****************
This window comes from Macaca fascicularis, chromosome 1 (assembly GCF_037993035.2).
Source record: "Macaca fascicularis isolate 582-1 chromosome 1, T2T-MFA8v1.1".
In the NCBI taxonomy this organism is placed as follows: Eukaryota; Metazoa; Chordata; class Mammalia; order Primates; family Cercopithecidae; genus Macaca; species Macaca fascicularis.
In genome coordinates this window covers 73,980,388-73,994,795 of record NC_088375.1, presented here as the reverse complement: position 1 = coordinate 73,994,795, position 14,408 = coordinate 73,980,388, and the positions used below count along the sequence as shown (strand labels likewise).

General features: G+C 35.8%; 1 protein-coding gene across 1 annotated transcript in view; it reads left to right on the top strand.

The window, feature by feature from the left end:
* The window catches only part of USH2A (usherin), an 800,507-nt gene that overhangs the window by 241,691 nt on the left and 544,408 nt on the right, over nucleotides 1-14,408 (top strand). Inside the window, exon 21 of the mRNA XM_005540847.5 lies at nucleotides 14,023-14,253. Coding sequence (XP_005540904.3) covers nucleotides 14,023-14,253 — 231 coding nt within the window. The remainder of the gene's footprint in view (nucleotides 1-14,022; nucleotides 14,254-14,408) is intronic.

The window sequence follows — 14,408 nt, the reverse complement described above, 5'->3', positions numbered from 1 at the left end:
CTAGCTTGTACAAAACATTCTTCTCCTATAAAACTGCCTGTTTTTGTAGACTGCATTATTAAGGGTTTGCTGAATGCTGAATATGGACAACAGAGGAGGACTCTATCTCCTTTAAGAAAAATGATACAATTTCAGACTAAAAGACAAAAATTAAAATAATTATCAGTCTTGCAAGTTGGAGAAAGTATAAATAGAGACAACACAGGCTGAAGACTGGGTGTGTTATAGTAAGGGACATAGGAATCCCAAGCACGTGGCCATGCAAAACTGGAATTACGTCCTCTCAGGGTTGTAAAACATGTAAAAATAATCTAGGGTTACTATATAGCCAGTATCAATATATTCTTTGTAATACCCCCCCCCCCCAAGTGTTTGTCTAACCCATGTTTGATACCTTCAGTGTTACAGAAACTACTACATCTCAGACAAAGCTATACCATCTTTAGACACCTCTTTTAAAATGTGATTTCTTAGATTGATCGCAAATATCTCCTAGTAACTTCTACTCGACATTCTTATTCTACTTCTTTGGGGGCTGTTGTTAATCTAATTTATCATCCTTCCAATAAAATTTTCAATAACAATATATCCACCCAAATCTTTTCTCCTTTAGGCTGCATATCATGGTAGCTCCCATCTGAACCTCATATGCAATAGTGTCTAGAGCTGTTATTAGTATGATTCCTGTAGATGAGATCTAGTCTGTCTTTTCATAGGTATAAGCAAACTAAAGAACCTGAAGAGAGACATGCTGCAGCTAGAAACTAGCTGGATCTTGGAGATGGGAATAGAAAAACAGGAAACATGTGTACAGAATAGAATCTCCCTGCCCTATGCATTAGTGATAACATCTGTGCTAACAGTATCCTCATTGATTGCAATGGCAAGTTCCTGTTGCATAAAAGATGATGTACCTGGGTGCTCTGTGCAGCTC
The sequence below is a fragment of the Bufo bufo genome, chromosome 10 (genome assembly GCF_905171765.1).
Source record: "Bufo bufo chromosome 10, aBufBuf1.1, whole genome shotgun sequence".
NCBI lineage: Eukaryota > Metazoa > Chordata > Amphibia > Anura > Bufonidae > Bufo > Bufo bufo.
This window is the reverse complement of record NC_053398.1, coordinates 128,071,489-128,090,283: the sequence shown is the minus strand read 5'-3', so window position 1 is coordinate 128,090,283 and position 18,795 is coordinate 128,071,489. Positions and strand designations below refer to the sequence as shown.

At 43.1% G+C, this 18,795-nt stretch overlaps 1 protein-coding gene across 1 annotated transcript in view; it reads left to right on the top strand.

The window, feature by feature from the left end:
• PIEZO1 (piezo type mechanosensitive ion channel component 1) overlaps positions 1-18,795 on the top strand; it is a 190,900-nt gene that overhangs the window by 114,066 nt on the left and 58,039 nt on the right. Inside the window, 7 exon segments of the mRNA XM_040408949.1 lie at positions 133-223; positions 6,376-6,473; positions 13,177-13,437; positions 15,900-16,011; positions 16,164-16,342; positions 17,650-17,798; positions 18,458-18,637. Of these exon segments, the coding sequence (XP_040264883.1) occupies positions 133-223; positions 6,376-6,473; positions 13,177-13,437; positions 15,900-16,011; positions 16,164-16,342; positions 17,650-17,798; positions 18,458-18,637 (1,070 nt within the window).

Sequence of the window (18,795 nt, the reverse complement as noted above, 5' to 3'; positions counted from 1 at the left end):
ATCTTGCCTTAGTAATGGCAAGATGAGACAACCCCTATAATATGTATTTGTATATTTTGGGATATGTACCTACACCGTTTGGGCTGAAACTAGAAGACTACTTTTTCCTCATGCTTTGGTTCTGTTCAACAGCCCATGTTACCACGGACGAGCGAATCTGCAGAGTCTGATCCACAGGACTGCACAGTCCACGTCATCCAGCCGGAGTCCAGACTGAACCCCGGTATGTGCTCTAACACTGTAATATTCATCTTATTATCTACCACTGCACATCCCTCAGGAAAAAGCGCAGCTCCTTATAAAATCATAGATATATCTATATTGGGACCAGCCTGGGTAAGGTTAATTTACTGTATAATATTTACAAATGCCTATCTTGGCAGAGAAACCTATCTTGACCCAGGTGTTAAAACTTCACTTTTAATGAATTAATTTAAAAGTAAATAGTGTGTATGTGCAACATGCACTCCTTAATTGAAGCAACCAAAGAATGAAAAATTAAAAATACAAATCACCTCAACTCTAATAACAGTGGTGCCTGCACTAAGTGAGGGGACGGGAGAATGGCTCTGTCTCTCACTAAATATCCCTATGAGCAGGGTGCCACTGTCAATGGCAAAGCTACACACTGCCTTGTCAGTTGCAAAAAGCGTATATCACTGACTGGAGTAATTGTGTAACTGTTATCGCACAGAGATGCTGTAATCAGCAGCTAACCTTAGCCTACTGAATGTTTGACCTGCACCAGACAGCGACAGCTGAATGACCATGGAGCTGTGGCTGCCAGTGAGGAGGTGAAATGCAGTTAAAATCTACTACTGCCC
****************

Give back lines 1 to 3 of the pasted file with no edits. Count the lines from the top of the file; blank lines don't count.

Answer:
This window comes from Macaca fascicularis, chromosome 1 (assembly GCF_037993035.2).
Source record: "Macaca fascicularis isolate 582-1 chromosome 1, T2T-MFA8v1.1".
In the NCBI taxonomy this organism is placed as follows: Eukaryota; Metazoa; Chordata; class Mammalia; order Primates; family Cercopithecidae; genus Macaca; species Macaca fascicularis.